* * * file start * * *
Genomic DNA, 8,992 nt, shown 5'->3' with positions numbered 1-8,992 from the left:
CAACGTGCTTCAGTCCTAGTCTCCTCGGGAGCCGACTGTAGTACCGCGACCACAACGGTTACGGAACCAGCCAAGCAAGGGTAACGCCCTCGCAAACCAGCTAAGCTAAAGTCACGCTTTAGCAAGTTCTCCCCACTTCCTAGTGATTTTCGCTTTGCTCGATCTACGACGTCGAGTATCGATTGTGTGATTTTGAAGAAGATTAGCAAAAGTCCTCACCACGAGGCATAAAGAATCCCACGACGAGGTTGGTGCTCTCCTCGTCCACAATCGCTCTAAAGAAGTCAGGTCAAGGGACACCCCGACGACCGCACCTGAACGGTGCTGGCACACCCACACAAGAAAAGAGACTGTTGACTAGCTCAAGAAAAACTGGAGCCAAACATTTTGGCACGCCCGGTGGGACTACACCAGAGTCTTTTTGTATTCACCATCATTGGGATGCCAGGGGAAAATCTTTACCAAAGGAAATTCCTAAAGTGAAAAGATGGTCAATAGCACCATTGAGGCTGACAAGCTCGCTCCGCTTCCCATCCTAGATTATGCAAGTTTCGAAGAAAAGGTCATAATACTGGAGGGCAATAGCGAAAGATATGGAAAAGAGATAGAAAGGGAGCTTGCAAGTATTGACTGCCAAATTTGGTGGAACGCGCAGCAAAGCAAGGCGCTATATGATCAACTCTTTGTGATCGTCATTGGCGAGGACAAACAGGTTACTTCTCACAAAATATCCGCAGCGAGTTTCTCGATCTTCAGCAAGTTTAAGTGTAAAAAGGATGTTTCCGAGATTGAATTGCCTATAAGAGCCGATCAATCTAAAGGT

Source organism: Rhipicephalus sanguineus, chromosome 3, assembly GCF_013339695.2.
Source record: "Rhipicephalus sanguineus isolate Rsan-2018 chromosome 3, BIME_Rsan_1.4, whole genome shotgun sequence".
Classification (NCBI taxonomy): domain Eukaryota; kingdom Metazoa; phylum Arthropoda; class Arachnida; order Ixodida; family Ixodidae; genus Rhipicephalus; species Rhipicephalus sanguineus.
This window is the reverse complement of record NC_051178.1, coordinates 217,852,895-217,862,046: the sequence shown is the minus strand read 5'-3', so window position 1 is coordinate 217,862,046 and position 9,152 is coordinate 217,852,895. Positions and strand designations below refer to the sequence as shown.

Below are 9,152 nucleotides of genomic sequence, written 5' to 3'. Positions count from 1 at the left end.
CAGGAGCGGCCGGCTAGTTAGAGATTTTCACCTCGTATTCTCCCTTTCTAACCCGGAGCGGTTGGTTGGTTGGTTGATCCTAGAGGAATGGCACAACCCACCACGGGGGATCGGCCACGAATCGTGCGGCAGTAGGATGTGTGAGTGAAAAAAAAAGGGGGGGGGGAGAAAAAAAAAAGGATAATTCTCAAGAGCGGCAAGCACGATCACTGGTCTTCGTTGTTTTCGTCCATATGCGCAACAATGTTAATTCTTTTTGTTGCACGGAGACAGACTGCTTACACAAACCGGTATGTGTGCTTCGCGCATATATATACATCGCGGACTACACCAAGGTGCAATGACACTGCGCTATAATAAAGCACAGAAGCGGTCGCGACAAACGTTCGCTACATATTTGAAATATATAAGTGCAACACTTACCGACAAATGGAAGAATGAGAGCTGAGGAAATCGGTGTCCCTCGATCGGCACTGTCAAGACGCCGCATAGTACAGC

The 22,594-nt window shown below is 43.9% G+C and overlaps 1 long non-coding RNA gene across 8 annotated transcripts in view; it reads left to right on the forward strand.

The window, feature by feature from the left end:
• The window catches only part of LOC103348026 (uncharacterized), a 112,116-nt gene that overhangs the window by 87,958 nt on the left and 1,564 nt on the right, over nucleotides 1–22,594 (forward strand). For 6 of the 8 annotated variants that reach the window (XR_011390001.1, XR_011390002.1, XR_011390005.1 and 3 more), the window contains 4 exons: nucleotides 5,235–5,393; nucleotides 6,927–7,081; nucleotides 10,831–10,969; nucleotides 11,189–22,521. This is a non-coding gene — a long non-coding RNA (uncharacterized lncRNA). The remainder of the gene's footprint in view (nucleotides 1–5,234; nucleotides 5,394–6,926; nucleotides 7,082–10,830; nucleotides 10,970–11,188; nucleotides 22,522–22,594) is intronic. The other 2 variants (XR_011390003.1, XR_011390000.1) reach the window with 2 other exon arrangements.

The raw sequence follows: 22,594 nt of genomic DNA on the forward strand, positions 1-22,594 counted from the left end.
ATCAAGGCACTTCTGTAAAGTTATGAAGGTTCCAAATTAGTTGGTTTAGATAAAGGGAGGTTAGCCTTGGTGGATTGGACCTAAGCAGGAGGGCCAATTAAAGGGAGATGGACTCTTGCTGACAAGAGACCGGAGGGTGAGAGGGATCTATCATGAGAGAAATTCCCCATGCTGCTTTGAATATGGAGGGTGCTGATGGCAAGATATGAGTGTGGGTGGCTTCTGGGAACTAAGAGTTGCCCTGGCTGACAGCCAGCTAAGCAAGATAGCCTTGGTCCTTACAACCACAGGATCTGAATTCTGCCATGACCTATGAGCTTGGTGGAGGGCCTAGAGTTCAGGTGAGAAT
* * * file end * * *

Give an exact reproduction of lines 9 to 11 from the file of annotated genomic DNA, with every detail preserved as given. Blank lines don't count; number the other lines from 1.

The 22,594-nt window shown below is 43.9% G+C and overlaps 1 long non-coding RNA gene across 8 annotated transcripts in view; it reads left to right on the forward strand.

The window, feature by feature from the left end:
• The window catches only part of LOC103348026 (uncharacterized), a 112,116-nt gene that overhangs the window by 87,958 nt on the left and 1,564 nt on the right, over nucleotides 1–22,594 (forward strand). For 6 of the 8 annotated variants that reach the window (XR_011390001.1, XR_011390002.1, XR_011390005.1 and 3 more), the window contains 4 exons: nucleotides 5,235–5,393; nucleotides 6,927–7,081; nucleotides 10,831–10,969; nucleotides 11,189–22,521. This is a non-coding gene — a long non-coding RNA (uncharacterized lncRNA). The remainder of the gene's footprint in view (nucleotides 1–5,234; nucleotides 5,394–6,926; nucleotides 7,082–10,830; nucleotides 10,970–11,188; nucleotides 22,522–22,594) is intronic. The other 2 variants (XR_011390003.1, XR_011390000.1) reach the window with 2 other exon arrangements.